In an AP article from May 25th, author Deepti Hajela brings to light a controversy many may not even think of : Whitewashing. Whitewashing is the practice of casting Caucasian actors in the roles of ethnic characters. The examples cited are two upcoming fantasy films, THE LAST AIRBENDER, which has 3 white actors in the lead roles despite the fact that their cartoon counterparts are Asian, and PRINCE OF PERSIA: THE SANDS OF TIME, which casts Jake Gyllenhaal as…well, a Persian Prince. While the article discusses the controversy itself, I wanted to provide my own view of this practice and, begrudgingly, play the devil’s advocate.
One would have to be blind to not see that this happens in film…hell, its been happening practically since the beginning. But this practice should be viewed for what it truly is: it’s not about race, it’s not about appealing to the “white audience”…it’s about money. Pure and simple. Each studio has its summer blockbuster, and in order to sell that blockbuster, they need a recognizable face on that poster. So they will go to the A-list stars to get it, those celebrities who are constantly being photographed for People and TMZ. They go to them because the audience, no matter their race, know them, identify them with movies that they’ve done and in some way enjoy what they’ve seen. Presumably, the audience would want to repeat that enjoyable experience. Hollywood is not ignorant of non-white actors but rather ignorant of the audience itself and what the people want.
For those who don’t agree, let me present another argument: You have a favorite Middle Eastern actor who is just starting to make a splash on the International film scene. Do you really want his first major studio film to be PRINCE OF PERSIA? Putting ethnic stereotypes aside, I think that we all know, deep down in our guts, that this movie is going to be a stinker. Disney has taken a gritty video game and adapted it to Kid-approved eye candy. If it failed, our hypothetical actor from the East would suffer a huge set-back in his career, whereas an actor like Jake Gyllenhaal is established and can definitely rebound from taking a hit. And lets not forget the possibilities that well-known foreign actors may have been approached, but were smart enough to turn the script down.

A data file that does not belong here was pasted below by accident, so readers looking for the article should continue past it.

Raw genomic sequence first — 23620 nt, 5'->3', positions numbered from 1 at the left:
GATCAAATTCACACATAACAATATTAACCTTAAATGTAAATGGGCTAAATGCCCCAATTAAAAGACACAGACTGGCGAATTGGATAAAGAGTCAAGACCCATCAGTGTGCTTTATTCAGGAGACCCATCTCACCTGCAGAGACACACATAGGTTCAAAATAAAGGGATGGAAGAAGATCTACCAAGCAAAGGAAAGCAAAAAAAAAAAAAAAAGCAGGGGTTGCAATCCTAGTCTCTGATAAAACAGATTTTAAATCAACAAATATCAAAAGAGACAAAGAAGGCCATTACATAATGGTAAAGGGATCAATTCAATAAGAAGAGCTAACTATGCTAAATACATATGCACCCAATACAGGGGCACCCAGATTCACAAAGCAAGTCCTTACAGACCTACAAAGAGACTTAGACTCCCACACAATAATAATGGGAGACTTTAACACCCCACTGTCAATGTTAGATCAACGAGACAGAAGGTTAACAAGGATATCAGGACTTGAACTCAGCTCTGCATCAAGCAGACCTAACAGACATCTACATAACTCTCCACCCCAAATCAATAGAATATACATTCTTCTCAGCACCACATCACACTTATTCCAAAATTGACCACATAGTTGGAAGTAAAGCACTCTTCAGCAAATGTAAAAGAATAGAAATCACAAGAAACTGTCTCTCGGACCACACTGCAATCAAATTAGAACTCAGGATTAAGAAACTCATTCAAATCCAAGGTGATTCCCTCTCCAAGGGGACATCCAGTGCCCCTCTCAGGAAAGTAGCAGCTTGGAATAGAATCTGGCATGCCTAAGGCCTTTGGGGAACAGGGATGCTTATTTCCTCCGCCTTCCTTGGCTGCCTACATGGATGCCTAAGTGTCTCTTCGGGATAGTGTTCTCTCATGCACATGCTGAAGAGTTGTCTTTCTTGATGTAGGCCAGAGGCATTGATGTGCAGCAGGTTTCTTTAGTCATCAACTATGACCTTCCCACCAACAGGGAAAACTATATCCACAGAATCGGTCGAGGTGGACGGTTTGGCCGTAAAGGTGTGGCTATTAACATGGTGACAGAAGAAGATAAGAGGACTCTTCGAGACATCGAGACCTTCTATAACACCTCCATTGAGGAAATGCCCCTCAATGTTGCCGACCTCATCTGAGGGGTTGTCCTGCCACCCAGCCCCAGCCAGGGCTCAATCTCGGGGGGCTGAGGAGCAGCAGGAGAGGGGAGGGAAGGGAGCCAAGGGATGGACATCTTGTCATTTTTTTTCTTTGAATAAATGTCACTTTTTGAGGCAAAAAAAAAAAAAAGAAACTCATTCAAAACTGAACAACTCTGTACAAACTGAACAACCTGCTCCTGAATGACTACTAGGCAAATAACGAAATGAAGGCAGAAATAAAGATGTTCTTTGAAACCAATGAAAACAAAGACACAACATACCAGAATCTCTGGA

The arguments the author brings up are warranted and worth talking about, but the examples presented in the article are all concern popcorn flicks, not films. It concerns people getting upset over movies designed to appeal to our basest of instincts, to instill a sense of awe and wonder by flashing lights in our faces for a solid hour and a half. These movies are not high art; these are not though-provoking representations of people in our world, of characters with deep flaws. These are cash cows, here today and gone tomorrow (until the DVD pops up a few months later).